PREACH. And although I saw incredible things and endured some hardship on the trip, I’m not suddenly an expert on the Peel or the people who make the Peel their home. I was a tourist, albeit a well-intentioned one, and that was obvious every single day of the trip. I’ve done this ass-backwards, dragged myself through a part of the world I was ambivalent about beforehand, hoping to connect with a culture I knew very little about, though perhaps more than my travel-mates. So now, as I write down memories, I’m adding the layers required to tell this story properly. And that can only be achieved by shutting up my opinion hole and doing some reading. I should also add that the environmental and cultural implications of my trip are inextricably linked, since the Nacho Nyak Dun, Tr’ondëk Hwëch’in, and Tetlit Gwich’in people are connected to the Peel. The people and the river are not two separate entities.

So, in my latest research, I’ve been surprised (though I shouldn’t have been) to learn how the FIrst Nations’ connection to their environment has been exploited by the neocolonialist narrative–that is, the social narrative that claims “hey, colonialism happened and really guys, it was for the best.” For this discovery, I can thank my travel-mates, and an unintentional gaffe that was made on the trip. It has to do with Disney, which should be no surprise to anyone. So read on, and keep in mind that this post is meant more as a sorting of ideas and impressions than a definitive voice. I am much obliged to Derek T. Buescher and Ken A. Ono for their article Civilized Colonialism: Pocahontas as Neocolonial Rhetoric. And I suggest you read it, since I am paraphrasing their work in this post.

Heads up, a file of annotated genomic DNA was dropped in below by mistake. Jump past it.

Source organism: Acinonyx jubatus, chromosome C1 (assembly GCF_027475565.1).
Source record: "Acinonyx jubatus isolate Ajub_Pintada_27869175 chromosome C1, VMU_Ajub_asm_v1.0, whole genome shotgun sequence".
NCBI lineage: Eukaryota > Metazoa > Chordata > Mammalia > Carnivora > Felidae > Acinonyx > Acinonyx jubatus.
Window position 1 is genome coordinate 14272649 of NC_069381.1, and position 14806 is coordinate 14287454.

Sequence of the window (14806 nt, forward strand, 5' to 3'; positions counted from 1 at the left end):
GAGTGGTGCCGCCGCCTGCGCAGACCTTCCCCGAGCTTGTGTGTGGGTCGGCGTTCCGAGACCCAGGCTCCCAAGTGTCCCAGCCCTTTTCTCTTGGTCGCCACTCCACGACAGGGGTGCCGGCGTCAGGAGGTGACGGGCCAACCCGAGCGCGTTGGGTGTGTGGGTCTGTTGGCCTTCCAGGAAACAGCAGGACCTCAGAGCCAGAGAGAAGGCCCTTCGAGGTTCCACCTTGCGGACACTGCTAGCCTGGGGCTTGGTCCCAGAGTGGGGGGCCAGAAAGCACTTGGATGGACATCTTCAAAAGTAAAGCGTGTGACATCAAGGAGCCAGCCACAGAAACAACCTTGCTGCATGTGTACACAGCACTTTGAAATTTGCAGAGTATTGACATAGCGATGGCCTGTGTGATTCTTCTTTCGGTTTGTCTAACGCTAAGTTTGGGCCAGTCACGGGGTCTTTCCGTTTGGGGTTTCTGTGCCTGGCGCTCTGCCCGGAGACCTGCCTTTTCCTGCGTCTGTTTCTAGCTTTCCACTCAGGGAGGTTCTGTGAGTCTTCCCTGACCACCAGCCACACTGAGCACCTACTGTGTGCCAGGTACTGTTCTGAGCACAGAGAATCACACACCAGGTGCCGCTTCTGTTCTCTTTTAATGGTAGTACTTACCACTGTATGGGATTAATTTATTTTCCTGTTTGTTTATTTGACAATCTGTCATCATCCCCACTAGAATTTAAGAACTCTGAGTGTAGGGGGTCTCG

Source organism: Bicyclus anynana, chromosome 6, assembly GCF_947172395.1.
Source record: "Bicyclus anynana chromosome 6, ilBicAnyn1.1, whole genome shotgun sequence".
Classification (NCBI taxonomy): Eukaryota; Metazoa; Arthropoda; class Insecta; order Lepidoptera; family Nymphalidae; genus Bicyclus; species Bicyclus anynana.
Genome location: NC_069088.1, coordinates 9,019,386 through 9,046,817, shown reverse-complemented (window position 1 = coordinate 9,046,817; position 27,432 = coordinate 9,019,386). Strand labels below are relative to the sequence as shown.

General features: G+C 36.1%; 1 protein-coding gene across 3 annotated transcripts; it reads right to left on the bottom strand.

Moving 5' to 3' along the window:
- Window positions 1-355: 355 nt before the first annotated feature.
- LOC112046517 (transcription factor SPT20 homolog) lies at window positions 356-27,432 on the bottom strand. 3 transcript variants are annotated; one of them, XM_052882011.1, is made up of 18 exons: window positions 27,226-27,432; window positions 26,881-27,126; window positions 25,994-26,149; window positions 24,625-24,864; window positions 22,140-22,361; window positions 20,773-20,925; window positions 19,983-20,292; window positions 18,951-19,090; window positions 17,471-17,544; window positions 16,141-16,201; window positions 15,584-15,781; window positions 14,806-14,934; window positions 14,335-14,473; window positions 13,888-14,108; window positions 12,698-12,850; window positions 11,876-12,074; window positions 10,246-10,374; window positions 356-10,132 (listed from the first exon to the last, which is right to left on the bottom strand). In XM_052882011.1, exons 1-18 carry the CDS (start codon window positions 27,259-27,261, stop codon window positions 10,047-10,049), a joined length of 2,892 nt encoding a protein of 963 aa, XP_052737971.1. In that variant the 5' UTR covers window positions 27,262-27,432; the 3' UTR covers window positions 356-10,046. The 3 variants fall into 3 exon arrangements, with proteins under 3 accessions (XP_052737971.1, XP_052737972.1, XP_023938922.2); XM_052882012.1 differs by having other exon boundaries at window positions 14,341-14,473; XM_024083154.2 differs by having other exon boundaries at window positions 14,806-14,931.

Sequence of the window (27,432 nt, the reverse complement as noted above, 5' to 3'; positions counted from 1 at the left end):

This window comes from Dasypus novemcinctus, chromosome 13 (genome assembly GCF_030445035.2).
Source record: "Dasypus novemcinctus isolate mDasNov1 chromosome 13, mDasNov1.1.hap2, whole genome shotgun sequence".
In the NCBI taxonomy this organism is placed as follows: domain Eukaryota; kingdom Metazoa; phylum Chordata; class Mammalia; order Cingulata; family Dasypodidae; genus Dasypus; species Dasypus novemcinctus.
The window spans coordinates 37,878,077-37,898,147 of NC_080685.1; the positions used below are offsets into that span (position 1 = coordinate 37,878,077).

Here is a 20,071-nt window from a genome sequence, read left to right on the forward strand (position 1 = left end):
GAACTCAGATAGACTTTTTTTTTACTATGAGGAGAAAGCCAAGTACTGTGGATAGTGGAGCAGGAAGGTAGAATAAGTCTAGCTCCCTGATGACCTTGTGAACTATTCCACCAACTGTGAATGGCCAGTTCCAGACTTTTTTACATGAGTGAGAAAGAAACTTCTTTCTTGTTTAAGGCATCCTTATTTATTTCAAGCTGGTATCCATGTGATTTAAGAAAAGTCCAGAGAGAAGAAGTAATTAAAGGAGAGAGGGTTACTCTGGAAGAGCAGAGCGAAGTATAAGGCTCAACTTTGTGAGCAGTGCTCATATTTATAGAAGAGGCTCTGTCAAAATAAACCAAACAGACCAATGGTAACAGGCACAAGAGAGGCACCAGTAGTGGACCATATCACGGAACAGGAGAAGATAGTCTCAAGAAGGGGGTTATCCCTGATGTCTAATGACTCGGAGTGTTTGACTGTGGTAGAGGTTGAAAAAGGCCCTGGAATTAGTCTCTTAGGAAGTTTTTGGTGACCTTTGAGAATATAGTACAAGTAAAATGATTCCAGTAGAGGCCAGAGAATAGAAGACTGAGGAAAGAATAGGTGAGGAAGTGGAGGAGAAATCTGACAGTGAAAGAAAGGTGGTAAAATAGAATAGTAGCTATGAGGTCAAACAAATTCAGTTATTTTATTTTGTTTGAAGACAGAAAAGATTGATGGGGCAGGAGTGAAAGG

Hoping to find myself in the landscape was naive. I realized that quickly, and now I feel like an idiot. Looking for myself in the canyon walls, emaciated black spruce, pock-marked beach stones–that was stupid. I’ve been here the whole time, inside my body. My poor broken body, with toes I can no longer feel, fingers that threaten to break off every time I stuff that fucking sleeping bag into its sack. I haven’t taken a shit in seven days, I just dig a hole and cry a little every morning. Twist and turn, stand up, walk around a little with three layers of pants around my ankles. Squat again. My body can’t even do the things it’s built for out here. “Squatting is the most natural way to go,” people keep telling me, solemn faced. God, I want to punch them when they say that. If you’ve grown up taking a shit on a porcelain throne in a Windexed, climate controlled room, then that’s the most natural way to go, right? Nature < Nurture.